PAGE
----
For regular readers, you might remember when I interviewed PRs and small brands on working with bloggers. I interviewed Icelolly.com about press trips, Fran from PrezzyBox about gift guides and Sam from Socially Sam about engagement, pitching disaster and everything else PR deal with!
Today, I’m back- and interviewing the lovely Alex-Account Executive at CCD PR who look after all sorts of lovely natural health, food and wellbeing brands. Alex shares such amazing insight which I know you’ll all find so useful!
Before, I begin, just to ask if you could (if you haven’t already!) fill out my big blogging money survey-to help me share how much bloggers charge for sponsored posts.
Q:Hi Alexandra, thanks so much for chatting with me today! Would you mind briefly introducing yourself, your role at CCD PR and a few of the brands you represent?
I’m an Account Executive at CCD PR working across natural health, food and wellbeing brands, I work across brands such as Nairn’s, Ombar and Equinox Kombucha . As an account executive my role encapsulates everything from getting our products into the press, working with bloggers and influencers, hosting events and brainstorming campaign ideas.
Q: All of my favourite brands (sidenote: If you haven’t tried Ombar, please do immediately!) How much of your day-to-day work is working with bloggers?
It often depends on what we’re working on with our clients. If we’re creating campaigns with bloggers or putting together a series of blogger reviews it can be a big focus of my day-to-day work. I think the work we do with bloggers of all sizes is definitely growing and brands are increasingly open to working with them.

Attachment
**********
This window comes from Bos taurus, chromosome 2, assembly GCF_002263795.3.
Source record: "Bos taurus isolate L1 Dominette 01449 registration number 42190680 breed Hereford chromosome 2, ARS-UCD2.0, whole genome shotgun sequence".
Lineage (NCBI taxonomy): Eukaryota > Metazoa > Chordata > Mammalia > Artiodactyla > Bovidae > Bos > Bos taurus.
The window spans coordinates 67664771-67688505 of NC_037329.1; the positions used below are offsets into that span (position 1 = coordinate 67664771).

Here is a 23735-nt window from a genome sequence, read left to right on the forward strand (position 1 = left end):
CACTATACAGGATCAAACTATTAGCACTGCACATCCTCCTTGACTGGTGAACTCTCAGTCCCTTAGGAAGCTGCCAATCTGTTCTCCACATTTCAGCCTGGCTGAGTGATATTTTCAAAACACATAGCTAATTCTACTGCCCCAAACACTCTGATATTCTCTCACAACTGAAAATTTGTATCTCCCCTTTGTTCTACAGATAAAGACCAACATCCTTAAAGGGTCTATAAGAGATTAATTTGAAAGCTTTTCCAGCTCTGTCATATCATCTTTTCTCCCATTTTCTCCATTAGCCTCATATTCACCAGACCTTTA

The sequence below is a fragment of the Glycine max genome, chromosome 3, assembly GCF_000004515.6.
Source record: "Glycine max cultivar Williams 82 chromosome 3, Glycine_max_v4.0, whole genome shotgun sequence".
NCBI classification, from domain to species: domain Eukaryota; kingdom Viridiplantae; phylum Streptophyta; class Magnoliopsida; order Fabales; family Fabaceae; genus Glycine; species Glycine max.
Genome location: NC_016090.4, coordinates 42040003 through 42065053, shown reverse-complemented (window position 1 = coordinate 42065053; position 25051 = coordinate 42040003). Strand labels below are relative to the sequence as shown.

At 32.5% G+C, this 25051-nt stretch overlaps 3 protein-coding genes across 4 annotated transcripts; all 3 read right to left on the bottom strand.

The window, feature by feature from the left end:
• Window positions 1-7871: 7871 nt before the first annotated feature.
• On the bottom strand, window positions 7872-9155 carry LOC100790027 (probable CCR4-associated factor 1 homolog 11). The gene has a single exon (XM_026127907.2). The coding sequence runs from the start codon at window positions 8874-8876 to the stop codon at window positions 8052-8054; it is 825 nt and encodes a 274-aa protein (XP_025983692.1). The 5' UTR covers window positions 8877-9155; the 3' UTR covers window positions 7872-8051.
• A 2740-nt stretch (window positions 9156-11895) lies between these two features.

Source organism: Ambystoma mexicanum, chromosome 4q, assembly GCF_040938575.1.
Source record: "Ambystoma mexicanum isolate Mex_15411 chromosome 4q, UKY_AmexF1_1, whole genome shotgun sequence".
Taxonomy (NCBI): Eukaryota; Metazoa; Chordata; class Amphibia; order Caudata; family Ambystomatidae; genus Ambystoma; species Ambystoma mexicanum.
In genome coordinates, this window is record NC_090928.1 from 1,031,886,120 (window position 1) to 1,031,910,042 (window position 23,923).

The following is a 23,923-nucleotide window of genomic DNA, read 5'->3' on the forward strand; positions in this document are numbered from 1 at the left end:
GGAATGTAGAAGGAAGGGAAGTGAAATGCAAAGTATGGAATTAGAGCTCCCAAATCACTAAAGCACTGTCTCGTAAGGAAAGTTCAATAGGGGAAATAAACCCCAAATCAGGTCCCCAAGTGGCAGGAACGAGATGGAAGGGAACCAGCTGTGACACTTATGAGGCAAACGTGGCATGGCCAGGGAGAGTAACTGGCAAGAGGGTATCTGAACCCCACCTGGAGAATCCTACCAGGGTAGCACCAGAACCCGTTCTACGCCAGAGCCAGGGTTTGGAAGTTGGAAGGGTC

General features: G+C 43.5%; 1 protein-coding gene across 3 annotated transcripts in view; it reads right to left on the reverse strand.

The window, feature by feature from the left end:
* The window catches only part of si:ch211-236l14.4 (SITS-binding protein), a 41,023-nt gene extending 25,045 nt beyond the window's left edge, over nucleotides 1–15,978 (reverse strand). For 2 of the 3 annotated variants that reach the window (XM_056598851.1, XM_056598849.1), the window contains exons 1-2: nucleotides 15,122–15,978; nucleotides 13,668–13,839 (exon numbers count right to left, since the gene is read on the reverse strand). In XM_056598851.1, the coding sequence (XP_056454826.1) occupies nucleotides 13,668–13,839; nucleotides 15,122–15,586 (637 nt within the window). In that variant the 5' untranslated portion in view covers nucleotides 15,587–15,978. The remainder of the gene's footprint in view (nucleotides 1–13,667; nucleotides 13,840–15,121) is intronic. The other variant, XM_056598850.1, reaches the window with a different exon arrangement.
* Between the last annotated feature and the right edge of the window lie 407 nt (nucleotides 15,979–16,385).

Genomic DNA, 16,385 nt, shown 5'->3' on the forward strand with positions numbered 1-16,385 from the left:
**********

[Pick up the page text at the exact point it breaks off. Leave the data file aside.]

Q:We’ve discussed projects that would suit both my blog and the publications I write for. What are the differences between the two pieces of media do you think? What are the benefits and the drawbacks of getting something in front of bloggers instead of traditional media?
We constantly work to get our clients in the media as it lends a recognised authority that people will trust and respect, also these days a greater number media outlets now have social media with hugely influential followings, so we do have devote a lot of our time to gaining exposure through these channels.
However, working with bloggers can add a more personal touch, so we’re always on the look out for innovative bloggers and influencers to work with who will help introduce a brand to more specialised and dedicated audiences.
Times are definitely changing and I think a lot of PRs now aim to get a balance of both blogger and media exposure for their clients, as we do find that blogger exposure can have a longer-lasting impact for brands.
Q: Very true! Us bloggers are constantly told brands are looking for good engagement-but what does that really look like to a PR company?
Engagement can come in many different forms, but essentially, when I look at a blogger’s engagement it’s to make sure their following isn’t just a number but rather an audience that are genuinely receptive and involved with the content that is being published.
When I look for engagement I often look for bloggers who engage with or work with other bloggers, produce beautiful imagery, have interesting or unique angles for their blog posts, and those that evidently engage with their readers, whether this is replying to comments on their Instagram and blog posts or through Instagram stories.
I also usually look at how they’ve worked brands on previous projects, I’m always really impressed with bloggers that create multifaceted campaigns, even on a small scale, where they showcase brands on both their blog and social media in a way that is unique to them.